Not only are the lyrics beautiful, the music is very, very good. The album balances out heavier, painful songs with lighter songs sprinkled with the background of a piano. Some of the songs make you feel like everything is going to be OK, but some of them make you want to slit your wrists. The mood of the songs are balanced out, once again, by the amazing lyrics.

Yeah the singer has a good voice to. Can't forget to mention that. i am definitely going to check out more Bright Eyes in the near future
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5 of 5 people found the following review helpful
5.0 out of 5 stars Your Heart Will Be Broken and Healed Again, January 5, 2006
By 
Joey Anonymous (Ann Arbor, MI United States) - See all my reviews
This review is from: Lifted or The Story Is in the Soil, Keep Your Ear to the Ground (Audio CD)
My first exposure to Bright Eyes was hearing "Bowl of Oranges" on the radio. I'd never heard anything like it before. It hurt, somehow, but in a good way. My full obsession with Bright Eyes did not begin until some years later--in fact, not that long ago.

When I first heard this album in its entirety, I was underwhelmed, but I knew from my experience with Fevers and Mirrors and I'm Wide Awake, It's Morning to give it a few more listens and let it grow on me. Sure enough, on the third listen, BAM--head over heels. The first song to strike me differently was "False Advertising"; I'll never forget the moment when I was sitting on the bus at night and the instrumentals kicked in and it was like something frozen inside of me melted.

One thing I love about the record as a whole is that even the songs I'm comparatively not all that fond of have a big instrumental swell in the middle to recapture my attention just when it's drifting (listen to "You Will..." and "Don't Know When..." and you'll see what I mean). My other favorite thing about it is that even when the lyrics don't seem to make a lot of sense, they feel true and universal. I guarantee you that you will find at least one emotion expressed on this album with which to empathize.
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8 of 9 people found the following review helpful
5.0 out of 5 stars Masterpiece from an Indie Mastermind..., May 17, 2005
By 
This review is from: Lifted or The Story Is in the Soil, Keep Your Ear to the Ground (Audio CD)
For me, this was the CD that started it all. After coming across the song "Lover I Don't Have To Love" by sheer dumb luck, I set out on a quest to find the artist and CD, and found myself at Tower Records that same night. After quickly falling in love with the CD, I went out and bought everything I could find by Bright Eyes, and haven't been disappointed by a single song, note, or lyric yet. I still consider "Lifted" the best Bright Eyes CD to date, and am thoroughly impressed by the range of styles, instruments, and techniques Conor Oberst uses in this one. Happiest listening to you, and may you soon be "Lifted" as well.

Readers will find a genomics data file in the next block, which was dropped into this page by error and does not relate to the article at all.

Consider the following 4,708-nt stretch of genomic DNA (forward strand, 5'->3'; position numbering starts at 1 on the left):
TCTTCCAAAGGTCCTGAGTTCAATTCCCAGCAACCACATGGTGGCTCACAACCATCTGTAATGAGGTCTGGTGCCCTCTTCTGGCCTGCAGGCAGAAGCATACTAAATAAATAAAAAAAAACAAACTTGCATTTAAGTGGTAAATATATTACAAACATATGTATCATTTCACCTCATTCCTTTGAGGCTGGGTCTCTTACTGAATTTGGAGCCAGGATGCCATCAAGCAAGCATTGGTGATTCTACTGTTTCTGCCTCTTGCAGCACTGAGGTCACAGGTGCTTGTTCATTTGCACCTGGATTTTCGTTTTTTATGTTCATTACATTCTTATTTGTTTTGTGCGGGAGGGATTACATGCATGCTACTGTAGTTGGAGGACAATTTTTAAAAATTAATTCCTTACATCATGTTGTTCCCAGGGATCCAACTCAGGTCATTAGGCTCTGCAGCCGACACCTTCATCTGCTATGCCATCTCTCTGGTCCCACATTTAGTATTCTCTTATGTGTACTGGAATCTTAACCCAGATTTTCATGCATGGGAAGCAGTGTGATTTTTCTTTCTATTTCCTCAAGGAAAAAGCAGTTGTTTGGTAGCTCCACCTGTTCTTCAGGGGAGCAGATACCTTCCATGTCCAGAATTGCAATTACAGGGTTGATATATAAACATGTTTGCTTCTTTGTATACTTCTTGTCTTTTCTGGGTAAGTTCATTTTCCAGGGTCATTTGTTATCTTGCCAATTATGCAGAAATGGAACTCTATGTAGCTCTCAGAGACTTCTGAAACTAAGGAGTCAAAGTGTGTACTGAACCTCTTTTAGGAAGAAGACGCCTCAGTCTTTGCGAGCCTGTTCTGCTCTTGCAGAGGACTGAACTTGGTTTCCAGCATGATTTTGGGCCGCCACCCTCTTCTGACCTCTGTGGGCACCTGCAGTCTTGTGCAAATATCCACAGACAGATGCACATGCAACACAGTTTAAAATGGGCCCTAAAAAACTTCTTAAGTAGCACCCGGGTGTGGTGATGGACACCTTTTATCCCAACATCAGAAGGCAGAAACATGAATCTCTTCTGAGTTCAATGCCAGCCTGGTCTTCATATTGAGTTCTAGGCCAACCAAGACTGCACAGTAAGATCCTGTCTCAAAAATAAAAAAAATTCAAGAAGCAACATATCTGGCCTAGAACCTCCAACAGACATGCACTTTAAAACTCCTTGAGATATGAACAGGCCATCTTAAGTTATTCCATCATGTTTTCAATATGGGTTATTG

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5 of 5 people found the following review helpful
5.0 out of 5 stars Open your mind and it's great, August 5, 2005
By 
fp27mj "Ross" (Paso Robles, CA) - See all my reviews
This review is from: Lifted or The Story Is in the Soil, Keep Your Ear to the Ground (Audio CD)
All I can say is this is one of my favorite albums ever. If you refuse to like Oberst's voice it just isn't for you, but to me I find that his use of off-key singing, straining, screaming, shouting, whispering, and the like are all extremely effective in obtaining his artistic goals in the songs. It saddens me to see so many one-star reviews of such a great album, with people whining on and on about how poor Conor's voice is or how he's not a great musician. Yeah, his voice sucks. Yeah, he barely knows how to play guitar. But somehow Conor puts these elements together and writes songs that are unforgettable. Don't pass this up after just one or two listens. If you don't like it right away, give it some time before writing such close-minded reviews. The songwriting on this album far surpasses that of most other bands I've heard in the folk, indie, or emo genres. And it's not all misery either. Just listen to Bowl of Oranges.